• Post category:Court Cases

M.O.S. MortgageOne Solutions Ltd. v. Heidary, 2021 ONSC 1937

Does a consent judgment on a fraud action with no mention of fraud on its face survive bankruptcy?

MOS is a licenced mortgage brokerage. It held a third charge against a property owned by Heidary. MOS and Heidary agreed to the terms of a new charge, for $782,000, which was registered against the property in 2017 (the “New Charge”). According to MOS, the parties agreed that the New Charge was to be registered as a second charge after the original second charge was paid in full, from a portion of the $728,000 advanced by MOS. MOS alleged that due to Heidary’s fraud, the New Charge remained third in priority.

After discovering the true priority of the New Charge, MOS sued Heidary and others. In the prayer for relief of its statement of claim, MOS pleaded that Heidary should not be released by a discharge from bankruptcy “as such liability falls within the provisions of s. 178(1)(d) of the [BIA], as arising out of fraud, embezzlement, misappropriation, or defalcation.”

MOS subsequently proposed certain terms of judgment and Heidary consented to them. Pursuant to the judgment, Heidary was indebted to MOS for $784,250.00. Nothing in the judgment made any reference to MOS’s claims regarding fraud or to any provision of the BIA.

In 2019, Heidary filed an assignment in bankruptcy. MOS sought a declaration that Heidary’s debt was not released on Heidary’s discharge from bankruptcy, pursuant to s. 178(1)(d) and (e) of the BIA, because the underlying pleadings that led to the judgment raised allegations of fraud. MOS argued that, since Heidary consented to judgment on a claim that involved pleadings of fraud, there was no need to make specific reference to s. 178(1)(d) in the consent judgment.

Heidary argued that no evidence of fraud had been brought forward, let alone proven. In the absence of such evidence, s. 178(1)(d) cannot be invoked. He suggested that in granting the judgment on consent, the Court made no findings of fact, and the judgment itself was not an admission of the allegations in the statement of claim. If MOS wanted the judgment debt to survive his bankruptcy, it should have explicitly included that term in the judgment.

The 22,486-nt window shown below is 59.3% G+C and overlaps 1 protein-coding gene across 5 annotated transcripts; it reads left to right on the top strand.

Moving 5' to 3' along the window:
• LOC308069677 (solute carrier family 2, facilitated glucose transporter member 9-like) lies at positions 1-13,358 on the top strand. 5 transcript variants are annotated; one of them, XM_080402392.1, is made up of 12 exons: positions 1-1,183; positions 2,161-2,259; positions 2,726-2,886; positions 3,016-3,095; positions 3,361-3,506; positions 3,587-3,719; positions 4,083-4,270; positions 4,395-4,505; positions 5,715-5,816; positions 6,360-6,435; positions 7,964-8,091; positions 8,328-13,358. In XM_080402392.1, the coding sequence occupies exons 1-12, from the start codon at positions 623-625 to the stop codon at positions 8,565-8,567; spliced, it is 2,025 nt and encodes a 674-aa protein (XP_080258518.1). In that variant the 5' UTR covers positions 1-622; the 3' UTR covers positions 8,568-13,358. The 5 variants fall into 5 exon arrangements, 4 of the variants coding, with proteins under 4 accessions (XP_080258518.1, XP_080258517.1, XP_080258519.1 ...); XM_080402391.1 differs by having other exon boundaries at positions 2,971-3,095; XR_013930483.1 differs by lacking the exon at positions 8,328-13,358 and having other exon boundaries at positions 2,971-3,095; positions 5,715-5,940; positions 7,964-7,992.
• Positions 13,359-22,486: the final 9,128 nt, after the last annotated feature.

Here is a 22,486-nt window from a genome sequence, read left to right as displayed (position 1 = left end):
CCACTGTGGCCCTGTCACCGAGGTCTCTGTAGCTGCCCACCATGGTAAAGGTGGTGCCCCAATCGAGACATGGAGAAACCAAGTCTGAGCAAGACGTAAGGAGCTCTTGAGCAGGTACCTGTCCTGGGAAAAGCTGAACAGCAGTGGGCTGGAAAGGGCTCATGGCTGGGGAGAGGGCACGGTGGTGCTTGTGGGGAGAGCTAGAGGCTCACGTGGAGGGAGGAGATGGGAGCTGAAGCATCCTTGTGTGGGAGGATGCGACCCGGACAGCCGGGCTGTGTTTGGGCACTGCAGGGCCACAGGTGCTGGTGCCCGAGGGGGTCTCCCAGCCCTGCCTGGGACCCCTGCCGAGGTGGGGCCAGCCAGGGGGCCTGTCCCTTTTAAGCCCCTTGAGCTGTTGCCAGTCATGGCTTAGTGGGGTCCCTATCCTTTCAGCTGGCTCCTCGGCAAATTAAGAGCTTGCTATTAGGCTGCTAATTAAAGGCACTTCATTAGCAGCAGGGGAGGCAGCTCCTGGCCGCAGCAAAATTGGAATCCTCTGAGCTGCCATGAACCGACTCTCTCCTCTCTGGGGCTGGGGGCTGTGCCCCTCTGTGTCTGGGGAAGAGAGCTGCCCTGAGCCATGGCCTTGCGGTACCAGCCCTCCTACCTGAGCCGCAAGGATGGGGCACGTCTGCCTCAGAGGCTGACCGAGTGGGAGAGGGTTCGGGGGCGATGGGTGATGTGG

The Court held that a consent judgment may survive bankruptcy, even if that judgment does not cite a ground raised in s. 178(1)(d) or (e) or the provision itself. In that case, a court may look behind the consent judgment, to determine the underlying cause(s) of action. In doing so, the court must look at all of the circumstances in the original proceeding, including the contents of the pleadings and any evidence provided to the court that granted the judgment.

A court may find that a consent judgment is based on a ground caught by s. 178(1)(d) and (e) based only on the pleadings, if the plaintiff expressly pleads one of those grounds and the issue is not otherwise determined. The fact that fraud or a related cause of action was not the only cause of action pleaded does not prevent a finding under s. 178(1)(d) or (e).

The doctrines of issue estoppel and merger apply when there is a consent to a judgment in any action in which s. 178(1)(d) and/or (e) is raised in the statement of claim, and there is no finding to the contrary. However, when considering the application of s. 178(1) (d) or (e) after a judgment has been granted, a court cannot look to evidence extraneous to the proceeding in which the judgment was granted.

If a plaintiff failed to raise any issues caught by s. 178(1)(d) or (e) before obtaining a consent judgment, the plaintiff cannot raise them for the first time in the bankruptcy. The same is true if a defendant fails in the original proceeding to prove its defence to the s. 178(1) claim. That defendant cannot do so for the first time in the bankruptcy proceedings.

MOS clearly placed the issues of fraud and the application of s. 178(1)(d) in issue in its statement of claim. It pleaded facts and a legal theory that could lead to a judgment based on fraud. Heidary consented to a judgment in the full amount in that claim. That was the factual matrix within which the judgment was granted on consent. It was not necessary to set out in the judgment that the claim survives bankruptcy or include reference to s. 178(1)(d). The Court granted the declaration sought by MOS.

Counsel: Ian Klaiman of Lipman Zener Waxman for the Plaintiff MOS and Thomas W. Brown of the Brown Law Firm for the Defendant William Heidary

Judge: Kurz J.

Fullcase: https://mcusercontent.com/a3e2039936cbf8a31bda45ab3/files/a4b30de5-5f39-4fec-ade9-75e488c120e9/MOS_v_Heidary_et_al_Endorsement_March_15_2021_1_.pdf